31 2x2 Blocks for U(1) Dirac Gauss-Jacobi (Diamond), CG (circle), V cycle (square), W cycle (star) 2-d Lattice, U  (x) on links  (x) on sites  = 1

32 Universal Autocorrelation:  = F(m l  ) Gauss-Jacobi (Diamond), CG(circle), 3 level (square & star)  = 3 (cross) 10(plus) 100( square)

33 Trace[ (sparse) D -1 ]

34 Q: How to take a Trace? A: Pseudo Fermion Monte Carlo Can do “standard” Monte Carlo with low eigenvalue subtraction on H =  5 D Or “perfect” Monte Carlo – Gaussian  x

35 Standard Deviation Gaussian Noise: Z 2 Noise:

36 Multi-grid Trace Project Everything can work together BUT it is not Simple to design pre-conditioner and code efficiently! –MG Speed up Inverse –Amortize Pre-conditioner with multiple RHS. –MG variance reduction at long distances. –Unbiased subtraction at short distance. –Low eigenvalue projection. –Dilution. Brannick, Brower, Clark, Fleming, Osborn, Rebbi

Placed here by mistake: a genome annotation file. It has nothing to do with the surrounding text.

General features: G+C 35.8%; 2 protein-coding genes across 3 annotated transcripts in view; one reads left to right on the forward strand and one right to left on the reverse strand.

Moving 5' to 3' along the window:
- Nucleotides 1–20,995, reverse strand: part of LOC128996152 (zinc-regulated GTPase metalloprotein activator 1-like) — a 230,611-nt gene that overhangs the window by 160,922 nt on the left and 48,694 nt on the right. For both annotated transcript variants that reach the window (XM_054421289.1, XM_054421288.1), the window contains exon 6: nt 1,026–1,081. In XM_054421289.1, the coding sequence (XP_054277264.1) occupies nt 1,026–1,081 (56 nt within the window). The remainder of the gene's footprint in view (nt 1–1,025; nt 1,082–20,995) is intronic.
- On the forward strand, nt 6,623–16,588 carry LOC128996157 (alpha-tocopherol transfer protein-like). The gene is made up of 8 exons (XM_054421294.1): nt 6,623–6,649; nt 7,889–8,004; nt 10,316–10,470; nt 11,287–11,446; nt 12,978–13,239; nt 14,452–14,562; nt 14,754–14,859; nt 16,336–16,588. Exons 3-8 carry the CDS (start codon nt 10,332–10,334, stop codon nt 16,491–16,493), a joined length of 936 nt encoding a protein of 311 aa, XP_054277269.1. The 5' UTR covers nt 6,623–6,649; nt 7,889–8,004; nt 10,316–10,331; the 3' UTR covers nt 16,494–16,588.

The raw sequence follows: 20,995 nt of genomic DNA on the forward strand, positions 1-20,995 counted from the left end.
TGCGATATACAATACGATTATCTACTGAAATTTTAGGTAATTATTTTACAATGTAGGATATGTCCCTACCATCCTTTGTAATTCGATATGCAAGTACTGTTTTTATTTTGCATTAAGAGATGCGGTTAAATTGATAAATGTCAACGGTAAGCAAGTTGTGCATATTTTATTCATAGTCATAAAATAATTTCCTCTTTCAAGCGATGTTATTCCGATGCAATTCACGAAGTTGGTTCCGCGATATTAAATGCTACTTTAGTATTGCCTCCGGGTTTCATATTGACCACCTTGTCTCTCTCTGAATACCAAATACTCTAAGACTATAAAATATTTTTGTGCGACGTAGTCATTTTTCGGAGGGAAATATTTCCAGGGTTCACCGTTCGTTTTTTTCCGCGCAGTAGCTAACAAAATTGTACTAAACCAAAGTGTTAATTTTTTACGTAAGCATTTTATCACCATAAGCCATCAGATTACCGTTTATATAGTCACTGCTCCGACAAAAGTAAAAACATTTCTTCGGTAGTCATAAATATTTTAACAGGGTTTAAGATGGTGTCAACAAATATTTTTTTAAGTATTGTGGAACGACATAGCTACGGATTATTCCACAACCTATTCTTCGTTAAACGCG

37 Det[D] = e Tr[Log(D)]

38 Conclusions Dirac Operator: –Symmetries (gauge, chiral and scale) and topology constrain the spectral properties. –Intrinsic quantum length scale l  independent of the gap m –Generalize to lattice Chiral : 5-d solutions to D = m+ 1 +  5 sign[  5 A] Positive feedback: The better algorithms allow finer lattice with better multiscale performance! The future for multiscale algorithms in QCD is very bright.